It was inside the Tabon Caves in 1962 that archeologists discovered a fragment of the skull dubbed “Tabon Man”, dating to 22,000 years ago, making it the oldest known human relic from the archipelago at the time. Crude tools and evidence of cooking fires going back some 50,000 years have been unearthed in the caves, along with fossils and a large quantity of Chinese pottery dating back to the fifth century BC. Most of these items have been transferred to the National Museum in Manila for preservation, though some artefacts are on display in the caves. It’s still intriguing to wander through the damp caverns and tunnels, which may have been a kind of Neolithic workshop for making stone tools; researchers are still working here and are happy to show visitors the latest finds.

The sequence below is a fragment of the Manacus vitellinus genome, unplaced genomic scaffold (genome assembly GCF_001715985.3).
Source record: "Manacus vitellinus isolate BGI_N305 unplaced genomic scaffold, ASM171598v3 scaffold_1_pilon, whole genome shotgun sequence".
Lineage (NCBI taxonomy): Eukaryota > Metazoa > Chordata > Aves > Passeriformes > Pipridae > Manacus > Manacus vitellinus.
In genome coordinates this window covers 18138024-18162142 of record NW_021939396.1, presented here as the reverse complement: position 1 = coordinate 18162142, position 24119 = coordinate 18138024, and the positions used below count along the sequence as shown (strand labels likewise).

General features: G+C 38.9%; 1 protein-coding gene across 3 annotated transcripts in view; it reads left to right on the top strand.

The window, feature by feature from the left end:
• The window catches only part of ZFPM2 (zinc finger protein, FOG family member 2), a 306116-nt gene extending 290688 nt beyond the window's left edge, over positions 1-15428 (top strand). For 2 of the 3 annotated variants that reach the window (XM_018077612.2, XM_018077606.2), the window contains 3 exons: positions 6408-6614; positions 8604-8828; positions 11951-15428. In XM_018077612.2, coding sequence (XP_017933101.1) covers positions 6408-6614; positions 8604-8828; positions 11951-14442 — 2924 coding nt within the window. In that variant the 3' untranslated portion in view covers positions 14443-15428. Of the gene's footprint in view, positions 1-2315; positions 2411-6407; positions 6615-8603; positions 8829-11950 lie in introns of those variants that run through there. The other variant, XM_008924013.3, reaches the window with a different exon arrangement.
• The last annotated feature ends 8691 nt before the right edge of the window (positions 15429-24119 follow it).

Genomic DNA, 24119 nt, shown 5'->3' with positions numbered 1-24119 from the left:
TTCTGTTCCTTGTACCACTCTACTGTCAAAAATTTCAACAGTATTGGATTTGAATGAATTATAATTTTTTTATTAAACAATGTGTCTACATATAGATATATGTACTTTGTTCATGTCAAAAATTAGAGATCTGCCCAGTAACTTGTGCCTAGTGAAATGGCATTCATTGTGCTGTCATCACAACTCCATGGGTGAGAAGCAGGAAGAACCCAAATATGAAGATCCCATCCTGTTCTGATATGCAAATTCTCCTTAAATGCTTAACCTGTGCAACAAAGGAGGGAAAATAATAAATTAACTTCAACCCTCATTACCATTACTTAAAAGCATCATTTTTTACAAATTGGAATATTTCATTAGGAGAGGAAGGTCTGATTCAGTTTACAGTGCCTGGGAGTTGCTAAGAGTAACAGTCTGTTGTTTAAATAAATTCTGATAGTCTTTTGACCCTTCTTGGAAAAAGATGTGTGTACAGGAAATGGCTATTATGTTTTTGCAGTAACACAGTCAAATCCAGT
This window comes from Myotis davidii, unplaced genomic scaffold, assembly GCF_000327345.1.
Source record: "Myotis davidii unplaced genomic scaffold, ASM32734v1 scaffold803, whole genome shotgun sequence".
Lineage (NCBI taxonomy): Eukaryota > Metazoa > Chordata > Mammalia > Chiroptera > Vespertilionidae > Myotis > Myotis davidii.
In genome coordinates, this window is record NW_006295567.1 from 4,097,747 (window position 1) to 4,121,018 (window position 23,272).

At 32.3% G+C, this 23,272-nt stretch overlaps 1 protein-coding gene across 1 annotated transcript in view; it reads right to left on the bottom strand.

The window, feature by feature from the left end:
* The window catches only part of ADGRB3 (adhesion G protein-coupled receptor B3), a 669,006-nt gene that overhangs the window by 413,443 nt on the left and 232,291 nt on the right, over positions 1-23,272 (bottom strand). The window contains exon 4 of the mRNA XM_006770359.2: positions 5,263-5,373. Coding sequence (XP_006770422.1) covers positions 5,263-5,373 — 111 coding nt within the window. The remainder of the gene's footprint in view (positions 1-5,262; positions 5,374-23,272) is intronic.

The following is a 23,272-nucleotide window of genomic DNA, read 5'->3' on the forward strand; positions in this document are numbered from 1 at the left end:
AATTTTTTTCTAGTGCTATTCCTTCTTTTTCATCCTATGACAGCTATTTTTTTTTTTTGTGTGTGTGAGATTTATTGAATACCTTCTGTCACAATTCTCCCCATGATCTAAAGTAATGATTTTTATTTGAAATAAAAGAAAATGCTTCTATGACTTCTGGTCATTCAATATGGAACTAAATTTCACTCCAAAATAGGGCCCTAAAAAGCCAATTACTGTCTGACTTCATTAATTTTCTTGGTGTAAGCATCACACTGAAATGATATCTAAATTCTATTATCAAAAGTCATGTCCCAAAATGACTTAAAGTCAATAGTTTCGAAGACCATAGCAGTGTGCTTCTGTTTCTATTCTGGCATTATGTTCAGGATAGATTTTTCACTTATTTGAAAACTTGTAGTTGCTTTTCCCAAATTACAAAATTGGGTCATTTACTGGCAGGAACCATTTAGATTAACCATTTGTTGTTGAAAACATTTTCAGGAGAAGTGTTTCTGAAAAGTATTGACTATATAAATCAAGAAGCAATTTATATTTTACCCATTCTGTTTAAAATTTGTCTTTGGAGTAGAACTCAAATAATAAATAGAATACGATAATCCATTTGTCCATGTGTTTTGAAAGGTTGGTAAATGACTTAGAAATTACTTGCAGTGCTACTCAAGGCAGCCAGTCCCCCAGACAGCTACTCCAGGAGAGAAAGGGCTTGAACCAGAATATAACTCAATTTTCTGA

A number of hotels and travel agents in Puerto Princesa organize day-trips to the Tabon Caves for around P1200 per person, which is definitely the easiest option if you are short of time. Alternatively, you can catch a bus to Quezon, a fishing village consisting mainly of wooden houses on stilts, around 150km from Puerto Princesa. At Quezon’s wharf, bangkas can be chartered for P1000 for the thirty-minute ride to the caves and back. Stop first at the National Museum  near the wharf in Quezon for orientation and information. There are actually more than 200 caves in the area, but only 29 have been fully explored and of those only three are open to the public (same hours as museum). The best place to stay close to the caves is the Tabon Village Resort (t0910/239-8381; P499 and under) in the village of Tabon, which has simple cottage-style accommodation with fans and private bathrooms right on the water, plus a good restaurant.